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Dublin: 8 °C Wednesday 29 January, 2020
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Taoiseach accused of 'window dressing exercise' as HSE spending plan announced

Leo Varadkar insisted some politicians had been “scaremongering” over the children’s hospital overspend.

Construction of the new National Children's Hospital in Dublin
Construction of the new National Children's Hospital in Dublin
Image: Sam Boal

FORMER MINISTER ALAN Kelly accused the government of carrying out an exercise in “window dressing” today as the Taoiseach and various ministers launched the latest HSE spending plan.

250 projects are being funded as part of the new capital plan for the health service, the government said this morning – including funding for 30 new primary care centres and two new emergency departments. 

Leo Varadkar launched the plan at an event at the National Rehabilitation Hospital in Dun Laoghaire, accompanied by Minister for Health Simon Harris, Finance Minister Paschal Donohoe and a number of junior ministers.

Ministers sought to play down the National Children’s Hospital controversy as they outlined the planned investments, with Taoiseach Leo Varadkar insisting that some politicians had been “scaremongering” about the project’s cost overrun.

Varadkar said “totally fake” claims had been made on how other projects would be affected by the overspend.

A figure of €983 million for the new hospital at the St James’s site in Dublin was approved by government in 2017, but the Public Accounts Committee heard earlier this year that the cost could rise to over €2 billion. A PWC report on the controversy, published in April, put the likely final cost at €1.7 billion.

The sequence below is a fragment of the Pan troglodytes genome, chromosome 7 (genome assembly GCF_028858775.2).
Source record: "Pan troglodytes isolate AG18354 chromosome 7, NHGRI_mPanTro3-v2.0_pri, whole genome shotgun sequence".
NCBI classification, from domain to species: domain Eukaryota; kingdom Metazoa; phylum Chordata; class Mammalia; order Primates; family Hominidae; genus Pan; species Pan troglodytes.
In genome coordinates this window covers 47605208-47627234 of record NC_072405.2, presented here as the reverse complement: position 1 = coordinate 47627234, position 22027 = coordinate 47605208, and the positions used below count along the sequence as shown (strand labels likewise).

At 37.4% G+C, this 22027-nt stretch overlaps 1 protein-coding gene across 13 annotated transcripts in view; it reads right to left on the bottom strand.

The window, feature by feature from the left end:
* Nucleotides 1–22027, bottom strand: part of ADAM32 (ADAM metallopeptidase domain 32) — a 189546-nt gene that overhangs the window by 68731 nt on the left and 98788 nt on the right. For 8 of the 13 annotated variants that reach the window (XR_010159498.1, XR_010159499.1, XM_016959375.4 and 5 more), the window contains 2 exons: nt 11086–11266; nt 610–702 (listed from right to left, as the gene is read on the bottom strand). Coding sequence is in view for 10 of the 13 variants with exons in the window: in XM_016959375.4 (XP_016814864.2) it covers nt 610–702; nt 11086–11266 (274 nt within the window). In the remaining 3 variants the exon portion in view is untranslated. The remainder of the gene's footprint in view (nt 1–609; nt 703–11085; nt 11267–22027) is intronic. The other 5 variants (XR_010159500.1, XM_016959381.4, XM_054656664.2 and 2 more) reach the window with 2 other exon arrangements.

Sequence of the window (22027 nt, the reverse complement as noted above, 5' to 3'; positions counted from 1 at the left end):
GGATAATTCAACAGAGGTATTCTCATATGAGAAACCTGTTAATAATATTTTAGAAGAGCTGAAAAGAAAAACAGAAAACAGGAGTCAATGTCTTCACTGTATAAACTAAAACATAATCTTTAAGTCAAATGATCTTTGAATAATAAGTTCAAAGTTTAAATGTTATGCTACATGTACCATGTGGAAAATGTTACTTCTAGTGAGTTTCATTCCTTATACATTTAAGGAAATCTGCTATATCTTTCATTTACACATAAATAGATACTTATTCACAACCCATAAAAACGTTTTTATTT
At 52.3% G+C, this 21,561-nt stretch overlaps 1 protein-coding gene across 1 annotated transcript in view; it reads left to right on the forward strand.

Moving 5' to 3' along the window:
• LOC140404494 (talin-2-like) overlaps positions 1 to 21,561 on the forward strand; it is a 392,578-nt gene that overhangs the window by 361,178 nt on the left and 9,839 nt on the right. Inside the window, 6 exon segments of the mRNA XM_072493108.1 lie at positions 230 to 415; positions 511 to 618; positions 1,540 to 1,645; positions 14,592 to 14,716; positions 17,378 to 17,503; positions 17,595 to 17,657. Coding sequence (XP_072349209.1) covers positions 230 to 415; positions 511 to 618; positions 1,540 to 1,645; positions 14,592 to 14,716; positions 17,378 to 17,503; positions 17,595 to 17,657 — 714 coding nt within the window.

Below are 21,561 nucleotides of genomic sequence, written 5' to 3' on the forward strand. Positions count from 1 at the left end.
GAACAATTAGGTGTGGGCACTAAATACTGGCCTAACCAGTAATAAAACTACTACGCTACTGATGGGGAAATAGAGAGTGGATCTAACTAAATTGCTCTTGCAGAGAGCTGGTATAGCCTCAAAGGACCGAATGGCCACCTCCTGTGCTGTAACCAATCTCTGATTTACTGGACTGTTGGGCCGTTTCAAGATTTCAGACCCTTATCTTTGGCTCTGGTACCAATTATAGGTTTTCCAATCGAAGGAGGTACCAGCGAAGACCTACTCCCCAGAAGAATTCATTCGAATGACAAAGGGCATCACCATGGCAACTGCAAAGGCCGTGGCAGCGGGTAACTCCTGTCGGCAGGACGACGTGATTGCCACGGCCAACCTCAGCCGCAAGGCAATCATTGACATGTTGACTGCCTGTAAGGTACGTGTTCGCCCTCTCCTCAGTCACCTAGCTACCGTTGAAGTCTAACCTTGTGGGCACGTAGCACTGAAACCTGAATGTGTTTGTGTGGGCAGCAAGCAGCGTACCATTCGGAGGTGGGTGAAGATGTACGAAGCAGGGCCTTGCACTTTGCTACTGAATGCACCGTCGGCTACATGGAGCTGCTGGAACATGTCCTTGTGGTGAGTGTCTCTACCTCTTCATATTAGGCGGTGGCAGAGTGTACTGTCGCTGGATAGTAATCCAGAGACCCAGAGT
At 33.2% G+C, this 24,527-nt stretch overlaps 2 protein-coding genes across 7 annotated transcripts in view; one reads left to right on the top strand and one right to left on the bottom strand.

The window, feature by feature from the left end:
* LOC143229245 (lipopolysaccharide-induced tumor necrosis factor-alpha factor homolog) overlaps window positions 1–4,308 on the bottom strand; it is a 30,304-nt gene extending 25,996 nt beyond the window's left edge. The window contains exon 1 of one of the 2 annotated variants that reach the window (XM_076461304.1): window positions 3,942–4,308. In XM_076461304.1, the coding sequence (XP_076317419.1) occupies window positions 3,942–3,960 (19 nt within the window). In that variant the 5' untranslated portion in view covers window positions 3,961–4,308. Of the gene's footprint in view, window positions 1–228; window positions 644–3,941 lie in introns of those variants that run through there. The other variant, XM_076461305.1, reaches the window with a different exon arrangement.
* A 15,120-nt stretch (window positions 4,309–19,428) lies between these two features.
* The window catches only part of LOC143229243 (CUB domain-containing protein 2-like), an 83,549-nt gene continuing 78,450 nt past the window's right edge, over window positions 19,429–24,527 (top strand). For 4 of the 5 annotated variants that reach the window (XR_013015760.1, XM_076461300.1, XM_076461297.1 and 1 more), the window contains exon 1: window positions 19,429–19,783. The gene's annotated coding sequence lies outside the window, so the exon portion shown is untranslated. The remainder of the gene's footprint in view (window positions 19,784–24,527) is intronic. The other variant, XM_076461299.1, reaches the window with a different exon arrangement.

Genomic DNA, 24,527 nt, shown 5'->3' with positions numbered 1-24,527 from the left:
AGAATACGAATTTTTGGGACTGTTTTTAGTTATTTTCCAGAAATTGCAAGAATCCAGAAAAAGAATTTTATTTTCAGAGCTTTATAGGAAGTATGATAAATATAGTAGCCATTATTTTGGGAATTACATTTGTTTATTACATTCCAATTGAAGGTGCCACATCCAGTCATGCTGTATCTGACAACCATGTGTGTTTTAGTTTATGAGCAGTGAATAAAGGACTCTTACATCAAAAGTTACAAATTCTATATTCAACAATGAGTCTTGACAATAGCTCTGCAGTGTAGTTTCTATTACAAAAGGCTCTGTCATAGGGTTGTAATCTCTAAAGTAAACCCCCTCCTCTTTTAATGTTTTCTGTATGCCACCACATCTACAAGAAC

“Projects do get delayed from time to time but not because of the National Children’s Hospital, they get delayed for lots of different reasons,” Varadkar said the press briefing today. 

“I think this is a useful figure for people to understand: The National Children’s Hospital is a very expensive project and it is costing more than we thought it would but it still only accounts for 0.4% of total government spending this year and less than 1.5% of the health budget. 

We still have lots of money for other projects all over the country, 250 of them being set out in this programme today. 

Asked whether a hard Brexit or global downturn could impede the plans being discussed at today’s event Varadkar said: 

It is the case that developments in the wider economy like, for example, a hard Brexit or a slowdown internationally can impact on the public finances but we are actually in a very good position in terms of our public finances. 

Kelly, the Labour Party’s health spokesperson, said that many of the projects listed in the plan announced today were already known about “or are underway”.

He pointed out that the 2019 plan was being published eight months into the year, and added, in reference to the children’s hospital overrun: “In media interviews today, the Minister for Health has said it is not true to say that projects are being delayed, it’s because many projects now won’t happen at all.”

He added: “The delay in this plan being published shows the Children’s Hospital overspend is coming home to roost.”

In his speech at the event, Harris said that no-one in the country would regret building the children’s hospital.

Whoever is health minister when it’s completed, politicians “will be tripping over themselves” to go to the  launch, Harris said. 

This morning’s announcement comes against a backdrop of continuing negative headlines on developments in the health service, including a report this morning that overcrowding for August was, according to the Irish Nurses and Midwives Organisation, the worst ever recorded in that month in Ireland. 

Hospital waiting lists for outpatient appointments also reached a new high during the summer, with more than half a million people awaiting an appointment at the end of July. 

The Taoiseach also answered questions about Brexit and tomorrow’s visit to Dublin of Mike Pence, where Brexit will also be high on the agenda.

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Daragh Brophy

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